Cognitive Therapy Improves Irritable Bowel Syndrome
Symptoms reduced first, changes in quality of life and psychological distress follow
TUESDAY, Aug. 21 (HealthDay News) -- Cognitive behavior therapy works to reduce the overall symptoms of irritable bowel syndrome, which in turn helps reduce patients' psychological distress, according to study findings published in the August issue of Gastroenterology.
Jeffrey M. Lackner, Psy.D., of the State University of New York at Buffalo, and colleagues divided 147 irritable bowel syndrome patients into a cognitive behavior therapy group, a generalized psychoeducation group, or a wait list group (95, 28 and 24 patients, respectively). Subjects were 82 percent female and 93 percent European American. Median age was 50, with an average 17 years' duration of symptoms.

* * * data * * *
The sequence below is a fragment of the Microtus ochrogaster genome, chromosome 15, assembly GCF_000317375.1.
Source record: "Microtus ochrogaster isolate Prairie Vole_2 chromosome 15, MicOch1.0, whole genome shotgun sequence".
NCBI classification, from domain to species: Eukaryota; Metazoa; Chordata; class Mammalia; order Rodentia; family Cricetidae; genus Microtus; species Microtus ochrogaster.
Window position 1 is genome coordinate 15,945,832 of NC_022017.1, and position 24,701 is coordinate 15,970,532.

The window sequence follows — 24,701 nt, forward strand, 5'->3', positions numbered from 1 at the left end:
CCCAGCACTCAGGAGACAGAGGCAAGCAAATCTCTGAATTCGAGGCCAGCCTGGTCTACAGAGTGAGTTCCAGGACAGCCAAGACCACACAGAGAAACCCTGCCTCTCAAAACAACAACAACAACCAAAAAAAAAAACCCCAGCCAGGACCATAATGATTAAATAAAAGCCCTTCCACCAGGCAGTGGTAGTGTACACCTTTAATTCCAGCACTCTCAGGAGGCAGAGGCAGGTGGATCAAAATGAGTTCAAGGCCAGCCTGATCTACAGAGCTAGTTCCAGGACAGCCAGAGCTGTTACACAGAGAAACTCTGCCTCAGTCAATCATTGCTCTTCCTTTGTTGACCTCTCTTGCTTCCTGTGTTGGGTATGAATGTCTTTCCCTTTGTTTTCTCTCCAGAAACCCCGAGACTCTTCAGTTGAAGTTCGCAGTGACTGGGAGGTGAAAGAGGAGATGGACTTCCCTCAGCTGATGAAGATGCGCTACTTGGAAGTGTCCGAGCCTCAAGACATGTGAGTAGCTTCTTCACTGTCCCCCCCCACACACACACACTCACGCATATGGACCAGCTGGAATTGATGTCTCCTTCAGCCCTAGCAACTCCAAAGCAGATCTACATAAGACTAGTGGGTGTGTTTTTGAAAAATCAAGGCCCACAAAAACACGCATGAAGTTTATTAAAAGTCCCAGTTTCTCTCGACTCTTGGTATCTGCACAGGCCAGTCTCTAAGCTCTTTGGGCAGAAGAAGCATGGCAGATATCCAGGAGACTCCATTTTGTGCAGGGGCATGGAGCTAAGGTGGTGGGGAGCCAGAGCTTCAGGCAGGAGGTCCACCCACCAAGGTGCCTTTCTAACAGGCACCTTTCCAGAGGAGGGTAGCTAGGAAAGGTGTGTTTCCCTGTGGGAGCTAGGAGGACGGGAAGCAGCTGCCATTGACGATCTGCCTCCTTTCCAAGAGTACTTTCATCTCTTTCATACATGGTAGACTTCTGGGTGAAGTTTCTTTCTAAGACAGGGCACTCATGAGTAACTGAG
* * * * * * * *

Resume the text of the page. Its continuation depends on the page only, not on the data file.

Results were obtained by applying structural equation modeling to the primary endpoint, patient estimation of global improvement of irritable bowel symptoms. The study found a statistically significant improvement in symptoms among the cognitive therapy group, which was in turn associated with a statistically significant improvement in the patients' quality of life. Results supported a bidirectional relationship between quality of life and psychological distress, but did not demonstrate a direct effect of cognitive therapy on distress.
"Ultimately, treatment outcome research for irritable bowel syndrome will greatly benefit from continued mechanistic studies of pharmacologic and psychological treatments," concludes an accompanying editorial by Jennifer S. Labus, Ph.D., of the David Geffen School of Medicine at UCLA in Los Angeles. "The fruits of this labor will be the ability to more efficiently target and prescribe the most useful treatment for a specific patient, resulting in improved patient outcome and overall satisfaction."